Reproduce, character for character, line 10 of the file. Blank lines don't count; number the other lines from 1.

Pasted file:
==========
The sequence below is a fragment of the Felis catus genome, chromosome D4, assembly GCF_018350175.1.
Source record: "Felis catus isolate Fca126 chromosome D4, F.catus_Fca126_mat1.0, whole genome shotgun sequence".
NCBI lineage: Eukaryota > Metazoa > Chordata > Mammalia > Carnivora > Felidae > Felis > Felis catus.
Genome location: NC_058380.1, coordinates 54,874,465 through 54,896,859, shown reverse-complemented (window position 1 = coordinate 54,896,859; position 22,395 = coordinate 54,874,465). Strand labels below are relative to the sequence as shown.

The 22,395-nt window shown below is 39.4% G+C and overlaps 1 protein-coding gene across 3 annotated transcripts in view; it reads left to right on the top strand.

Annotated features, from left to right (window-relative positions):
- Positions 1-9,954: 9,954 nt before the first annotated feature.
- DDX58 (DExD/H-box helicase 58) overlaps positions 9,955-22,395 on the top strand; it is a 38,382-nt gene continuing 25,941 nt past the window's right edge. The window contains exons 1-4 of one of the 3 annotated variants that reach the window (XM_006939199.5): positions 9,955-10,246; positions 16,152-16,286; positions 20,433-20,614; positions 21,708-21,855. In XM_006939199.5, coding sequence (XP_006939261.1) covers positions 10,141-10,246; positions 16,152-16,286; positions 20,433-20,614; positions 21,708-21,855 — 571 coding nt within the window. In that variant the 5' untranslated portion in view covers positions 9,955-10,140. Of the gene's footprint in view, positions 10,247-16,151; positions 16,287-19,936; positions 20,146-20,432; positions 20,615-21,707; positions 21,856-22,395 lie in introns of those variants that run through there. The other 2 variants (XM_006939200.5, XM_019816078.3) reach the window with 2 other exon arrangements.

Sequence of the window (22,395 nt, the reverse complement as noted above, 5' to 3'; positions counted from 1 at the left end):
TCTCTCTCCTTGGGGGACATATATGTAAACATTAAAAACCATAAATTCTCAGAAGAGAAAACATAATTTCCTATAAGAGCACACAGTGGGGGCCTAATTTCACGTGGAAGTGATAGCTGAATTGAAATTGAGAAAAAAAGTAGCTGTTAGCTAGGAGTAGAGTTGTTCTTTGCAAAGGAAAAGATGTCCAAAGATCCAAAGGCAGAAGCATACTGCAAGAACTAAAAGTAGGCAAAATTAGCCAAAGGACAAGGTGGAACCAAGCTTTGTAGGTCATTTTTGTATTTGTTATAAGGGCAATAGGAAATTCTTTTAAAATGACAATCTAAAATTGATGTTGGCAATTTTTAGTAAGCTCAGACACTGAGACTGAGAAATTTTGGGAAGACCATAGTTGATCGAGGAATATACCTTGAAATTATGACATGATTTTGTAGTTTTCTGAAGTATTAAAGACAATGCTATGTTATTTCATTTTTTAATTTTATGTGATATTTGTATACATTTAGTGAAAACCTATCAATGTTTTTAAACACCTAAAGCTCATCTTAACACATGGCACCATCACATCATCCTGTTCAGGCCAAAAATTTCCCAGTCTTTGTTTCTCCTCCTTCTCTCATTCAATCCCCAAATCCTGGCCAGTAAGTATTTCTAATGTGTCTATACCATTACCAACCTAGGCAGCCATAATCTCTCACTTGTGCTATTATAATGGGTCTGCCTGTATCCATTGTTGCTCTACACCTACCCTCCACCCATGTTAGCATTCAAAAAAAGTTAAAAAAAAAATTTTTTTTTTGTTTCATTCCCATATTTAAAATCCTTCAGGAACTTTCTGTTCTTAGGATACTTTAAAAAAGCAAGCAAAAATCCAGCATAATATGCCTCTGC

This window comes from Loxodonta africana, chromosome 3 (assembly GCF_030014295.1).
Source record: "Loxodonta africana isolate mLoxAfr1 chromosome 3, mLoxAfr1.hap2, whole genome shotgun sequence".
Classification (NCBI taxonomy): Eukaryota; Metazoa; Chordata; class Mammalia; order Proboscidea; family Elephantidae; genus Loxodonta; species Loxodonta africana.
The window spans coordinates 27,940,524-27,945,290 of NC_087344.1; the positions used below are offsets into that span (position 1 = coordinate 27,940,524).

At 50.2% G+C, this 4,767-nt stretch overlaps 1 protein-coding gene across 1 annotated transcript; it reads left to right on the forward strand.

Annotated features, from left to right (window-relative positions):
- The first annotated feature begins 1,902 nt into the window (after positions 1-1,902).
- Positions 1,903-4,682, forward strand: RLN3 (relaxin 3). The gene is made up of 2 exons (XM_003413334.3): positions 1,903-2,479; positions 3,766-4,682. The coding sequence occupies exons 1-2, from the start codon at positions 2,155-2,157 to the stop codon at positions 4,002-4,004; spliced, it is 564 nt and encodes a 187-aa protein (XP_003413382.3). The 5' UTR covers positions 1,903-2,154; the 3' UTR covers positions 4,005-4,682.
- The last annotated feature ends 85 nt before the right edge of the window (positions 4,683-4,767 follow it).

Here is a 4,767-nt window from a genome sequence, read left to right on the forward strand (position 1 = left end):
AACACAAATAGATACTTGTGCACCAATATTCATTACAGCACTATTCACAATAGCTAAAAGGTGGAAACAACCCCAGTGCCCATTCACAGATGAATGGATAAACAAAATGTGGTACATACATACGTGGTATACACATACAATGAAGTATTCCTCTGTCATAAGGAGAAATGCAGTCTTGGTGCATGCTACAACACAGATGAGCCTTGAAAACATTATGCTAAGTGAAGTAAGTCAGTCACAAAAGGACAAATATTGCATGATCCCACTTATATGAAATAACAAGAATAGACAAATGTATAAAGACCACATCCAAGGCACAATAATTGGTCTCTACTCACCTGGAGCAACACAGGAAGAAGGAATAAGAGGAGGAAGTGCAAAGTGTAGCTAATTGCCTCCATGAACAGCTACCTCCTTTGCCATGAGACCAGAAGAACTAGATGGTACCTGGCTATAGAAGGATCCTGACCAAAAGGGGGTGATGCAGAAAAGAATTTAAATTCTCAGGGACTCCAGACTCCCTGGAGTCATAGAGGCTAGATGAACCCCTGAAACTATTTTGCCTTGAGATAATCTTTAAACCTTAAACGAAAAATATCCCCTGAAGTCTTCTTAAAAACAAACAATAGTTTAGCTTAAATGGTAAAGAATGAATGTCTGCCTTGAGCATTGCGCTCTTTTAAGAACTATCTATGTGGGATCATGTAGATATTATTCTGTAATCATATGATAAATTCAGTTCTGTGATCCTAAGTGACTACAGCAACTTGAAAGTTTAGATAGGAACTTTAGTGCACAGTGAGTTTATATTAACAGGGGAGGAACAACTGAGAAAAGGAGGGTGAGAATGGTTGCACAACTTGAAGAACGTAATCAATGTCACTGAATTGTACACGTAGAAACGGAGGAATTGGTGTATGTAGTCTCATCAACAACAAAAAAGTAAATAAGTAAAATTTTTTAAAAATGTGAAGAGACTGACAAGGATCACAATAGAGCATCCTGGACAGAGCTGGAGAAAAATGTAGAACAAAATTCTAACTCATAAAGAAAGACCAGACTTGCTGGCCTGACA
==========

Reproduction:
TCTCTCTCCTTGGGGGACATATATGTAAACATTAAAAACCATAAATTCTCAGAAGAGAAAACATAATTTCCTATAAGAGCACACAGTGGGGGCCTAATTTCACGTGGAAGTGATAGCTGAATTGAAATTGAGAAAAAAAGTAGCTGTTAGCTAGGAGTAGAGTTGTTCTTTGCAAAGGAAAAGATGTCCAAAGATCCAAAGGCAGAAGCATACTGCAAGAACTAAAAGTAGGCAAAATTAGCCAAAGGACAAGGTGGAACCAAGCTTTGTAGGTCATTTTTGTATTTGTTATAAGGGCAATAGGAAATTCTTTTAAAATGACAATCTAAAATTGATGTTGGCAATTTTTAGTAAGCTCAGACACTGAGACTGAGAAATTTTGGGAAGACCATAGTTGATCGAGGAATATACCTTGAAATTATGACATGATTTTGTAGTTTTCTGAAGTATTAAAGACAATGCTATGTTATTTCATTTTTTAATTTTATGTGATATTTGTATACATTTAGTGAAAACCTATCAATGTTTTTAAACACCTAAAGCTCATCTTAACACATGGCACCATCACATCATCCTGTTCAGGCCAAAAATTTCCCAGTCTTTGTTTCTCCTCCTTCTCTCATTCAATCCCCAAATCCTGGCCAGTAAGTATTTCTAATGTGTCTATACCATTACCAACCTAGGCAGCCATAATCTCTCACTTGTGCTATTATAATGGGTCTGCCTGTATCCATTGTTGCTCTACACCTACCCTCCACCCATGTTAGCATTCAAAAAAAGTTAAAAAAAAAATTTTTTTTTTGTTTCATTCCCATATTTAAAATCCTTCAGGAACTTTCTGTTCTTAGGATACTTTAAAAAAGCAAGCAAAAATCCAGCATAATATGCCTCTGC